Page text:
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June 29, 2015
Similar to our Vocation of Peacemaking series, The Borders I Cross is a series of reflections from BPFNA ~ Bautistas por la Paz members and friends about their peacemaking journeys. This particular series focuses on the many borders crossed for peacemaking, which include physical borders as well as those such as language, culture, race, religion, nationality, generation, class, and sexual orientation. These essays come from people from all walks of life; those who cross borders as students, in their paid professions, in their volunteer time, in their family lives and/or in retirement. We hope you enjoy this new series from the BPFNA!
No one gets a passport to cross this border. And from our very beginnings we're trained to stay on one side or the other. The messages come at us all the time. Boys are to do this, but not that... girls should do that, but not this. Real men don't... you know. In a recent cartoon strip a man with a bag over his shoulder shouts at people around him, "It's not a purse, it's a man bag!" Unwritten in that cartoon is the fearful cry, "Don't see anything in me feminine! Can't you see, I'm a man!"
With the exception of those born inter-sex, all of us are born male or female, a matter of physical sexual identity. But no one is born with a gender. Gender is shaped by society's rules and instructions – a girl is like this, a boy is like that. We cooperate or we resist, but the pressure is always there.
Shortly before his death my father told me he wished I would drop the final "e" in my name. It was too effeminate, he said. Why couldn't I tell him that I liked the ambiguity in my name, that I like the feminine in me? I couldn't, and never did.
It would be still more years before I could own publicly my transgendering self, before I would come out as the cross-dresser I am, the cross-dresser I longed to be for many years. It would be years before I would find healing in a Sunday worship.
Our pastor had extended a Lenten invitation for anyone in the church to speak about the one "burning question" that lived in us. I had known what my question was for a long time: could I be loved after I'd told the truth about my life? My wife and I had struggled together about how public this part of my life could or should be. We were together as I spoke that Lenten morning. I came out. I was fully accepted. I was home.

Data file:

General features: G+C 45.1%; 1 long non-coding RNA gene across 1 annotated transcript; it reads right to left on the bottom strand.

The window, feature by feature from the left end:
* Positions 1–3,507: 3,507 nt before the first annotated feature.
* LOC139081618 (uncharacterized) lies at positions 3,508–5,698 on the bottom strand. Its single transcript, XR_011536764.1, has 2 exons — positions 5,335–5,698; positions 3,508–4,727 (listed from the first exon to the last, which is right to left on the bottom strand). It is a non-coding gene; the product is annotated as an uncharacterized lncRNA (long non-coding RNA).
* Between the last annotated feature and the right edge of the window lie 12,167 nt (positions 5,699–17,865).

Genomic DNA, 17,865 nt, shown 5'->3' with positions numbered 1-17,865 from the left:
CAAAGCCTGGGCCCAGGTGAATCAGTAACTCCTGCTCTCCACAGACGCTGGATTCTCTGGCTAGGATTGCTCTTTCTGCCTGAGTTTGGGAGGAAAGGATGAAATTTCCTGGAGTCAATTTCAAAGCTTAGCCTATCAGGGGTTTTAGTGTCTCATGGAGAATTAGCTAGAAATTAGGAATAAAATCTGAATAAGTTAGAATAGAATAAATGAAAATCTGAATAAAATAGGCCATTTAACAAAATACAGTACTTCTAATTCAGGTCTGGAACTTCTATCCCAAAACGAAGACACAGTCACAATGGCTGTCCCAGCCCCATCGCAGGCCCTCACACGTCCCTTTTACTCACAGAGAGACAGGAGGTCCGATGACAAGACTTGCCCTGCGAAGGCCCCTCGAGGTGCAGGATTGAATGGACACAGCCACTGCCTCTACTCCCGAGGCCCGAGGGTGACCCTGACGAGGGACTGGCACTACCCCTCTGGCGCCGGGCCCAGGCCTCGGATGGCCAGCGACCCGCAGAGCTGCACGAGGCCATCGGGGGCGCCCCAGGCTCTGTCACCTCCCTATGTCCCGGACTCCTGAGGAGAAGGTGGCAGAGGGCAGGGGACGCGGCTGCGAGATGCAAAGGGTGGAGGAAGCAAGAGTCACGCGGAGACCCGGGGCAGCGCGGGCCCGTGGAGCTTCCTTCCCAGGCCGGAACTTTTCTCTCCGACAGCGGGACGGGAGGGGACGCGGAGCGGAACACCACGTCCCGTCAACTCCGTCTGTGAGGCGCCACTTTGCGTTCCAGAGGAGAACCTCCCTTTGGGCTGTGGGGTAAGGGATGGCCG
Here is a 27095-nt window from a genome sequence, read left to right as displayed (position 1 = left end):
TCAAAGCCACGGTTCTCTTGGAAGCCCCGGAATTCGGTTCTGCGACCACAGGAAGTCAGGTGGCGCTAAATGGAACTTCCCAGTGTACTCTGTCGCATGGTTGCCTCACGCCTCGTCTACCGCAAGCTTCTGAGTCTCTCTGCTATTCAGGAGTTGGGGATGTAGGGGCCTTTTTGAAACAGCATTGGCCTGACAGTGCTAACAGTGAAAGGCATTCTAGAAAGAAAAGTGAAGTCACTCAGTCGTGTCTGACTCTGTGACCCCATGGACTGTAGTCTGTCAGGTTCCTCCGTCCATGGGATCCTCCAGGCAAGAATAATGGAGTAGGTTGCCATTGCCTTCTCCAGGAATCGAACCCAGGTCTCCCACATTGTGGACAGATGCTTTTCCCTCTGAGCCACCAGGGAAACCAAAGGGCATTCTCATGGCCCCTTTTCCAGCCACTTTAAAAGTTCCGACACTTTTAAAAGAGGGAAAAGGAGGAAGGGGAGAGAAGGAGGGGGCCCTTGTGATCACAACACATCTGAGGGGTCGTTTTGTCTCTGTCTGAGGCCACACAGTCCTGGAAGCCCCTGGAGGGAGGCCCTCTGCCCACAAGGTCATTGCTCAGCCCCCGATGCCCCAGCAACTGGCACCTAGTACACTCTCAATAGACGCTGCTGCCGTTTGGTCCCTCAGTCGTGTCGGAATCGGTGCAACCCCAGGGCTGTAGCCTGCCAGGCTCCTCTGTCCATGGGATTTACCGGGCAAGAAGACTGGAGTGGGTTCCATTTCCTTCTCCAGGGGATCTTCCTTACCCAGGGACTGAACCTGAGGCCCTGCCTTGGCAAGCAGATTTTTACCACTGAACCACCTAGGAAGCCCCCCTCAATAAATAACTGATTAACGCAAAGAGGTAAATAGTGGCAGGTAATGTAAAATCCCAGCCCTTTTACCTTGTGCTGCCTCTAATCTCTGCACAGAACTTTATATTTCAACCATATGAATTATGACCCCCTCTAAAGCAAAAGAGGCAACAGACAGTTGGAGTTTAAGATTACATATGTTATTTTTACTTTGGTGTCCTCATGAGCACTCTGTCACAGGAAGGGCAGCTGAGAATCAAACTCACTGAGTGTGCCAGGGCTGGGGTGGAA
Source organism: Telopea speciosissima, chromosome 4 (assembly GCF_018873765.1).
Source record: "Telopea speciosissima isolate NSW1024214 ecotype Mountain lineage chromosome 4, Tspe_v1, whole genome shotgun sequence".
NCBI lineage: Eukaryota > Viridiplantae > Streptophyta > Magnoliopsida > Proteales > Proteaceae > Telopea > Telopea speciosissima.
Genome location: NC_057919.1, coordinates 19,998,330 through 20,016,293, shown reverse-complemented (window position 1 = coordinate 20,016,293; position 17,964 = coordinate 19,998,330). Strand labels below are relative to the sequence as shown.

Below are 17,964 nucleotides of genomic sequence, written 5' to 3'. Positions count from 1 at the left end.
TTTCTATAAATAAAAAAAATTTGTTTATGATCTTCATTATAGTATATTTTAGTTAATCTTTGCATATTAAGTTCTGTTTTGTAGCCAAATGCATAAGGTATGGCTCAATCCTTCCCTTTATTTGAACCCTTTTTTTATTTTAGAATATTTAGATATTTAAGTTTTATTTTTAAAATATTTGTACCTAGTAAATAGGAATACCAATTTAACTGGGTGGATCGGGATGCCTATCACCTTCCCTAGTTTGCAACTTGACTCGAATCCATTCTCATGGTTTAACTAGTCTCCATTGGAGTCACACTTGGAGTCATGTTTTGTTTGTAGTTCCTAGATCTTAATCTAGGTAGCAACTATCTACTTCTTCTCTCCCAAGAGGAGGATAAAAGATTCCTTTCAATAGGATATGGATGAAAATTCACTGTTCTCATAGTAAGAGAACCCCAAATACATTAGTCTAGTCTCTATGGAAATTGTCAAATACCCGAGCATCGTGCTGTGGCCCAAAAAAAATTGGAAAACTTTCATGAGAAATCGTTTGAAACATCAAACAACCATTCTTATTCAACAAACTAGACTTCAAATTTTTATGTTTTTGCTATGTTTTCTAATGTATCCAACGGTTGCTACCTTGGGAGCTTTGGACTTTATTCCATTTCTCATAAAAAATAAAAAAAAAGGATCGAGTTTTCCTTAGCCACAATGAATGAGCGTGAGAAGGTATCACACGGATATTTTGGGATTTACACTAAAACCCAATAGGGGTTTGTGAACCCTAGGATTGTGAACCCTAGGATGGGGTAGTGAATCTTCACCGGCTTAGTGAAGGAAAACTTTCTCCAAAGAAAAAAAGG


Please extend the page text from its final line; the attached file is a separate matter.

And I found another home. For the BPFNA ~ Bautistas por la Paz Peace Camp in Atlanta, I packed a lightweight skirt, partly for the humidity we were promised (pants stick to legs, right?), and partly wondering, hoping, imagining an opportunity to appear outwardly as the person I am inwardly. "Hotlanta" lived up to its reputation, and the four others in our church's contingent, including two wonderfully supportive youth, urged me to live openly. So I wore that skirt to lunch on the second day. The person in the cafeteria line behind me asked me why I was wearing a costume. I explained it was just my choice of clothing, and I wore that skirt through the day and several more times. And it happened again at Peace Camp in Spokane (also plenty hot in the summer), where many affirmed my choice of bright red silk and so affirmed me.
More and more I work (and play) toward understanding gender and self, toward seeing where my life fits in the spectra of LGBTQ lives. More and more I am called to live in the light, to live in the face of "isms," to live into a truth that I am made wonderfully.
Yet the struggle goes on. I hear almost daily (don't you?) about how men aren't really men if we're soft, vulnerable, sensitive, tender, anything associated with femininity. But I won't surrender in this struggle. I won't live in fear of being found across the invisible border. The passport is in my heart, where I cherish my final "e."
Brooke Rolston is a BPFNA member and a member of University Baptist Church in Seattle, Washington (a BPFNA Partner Congregation).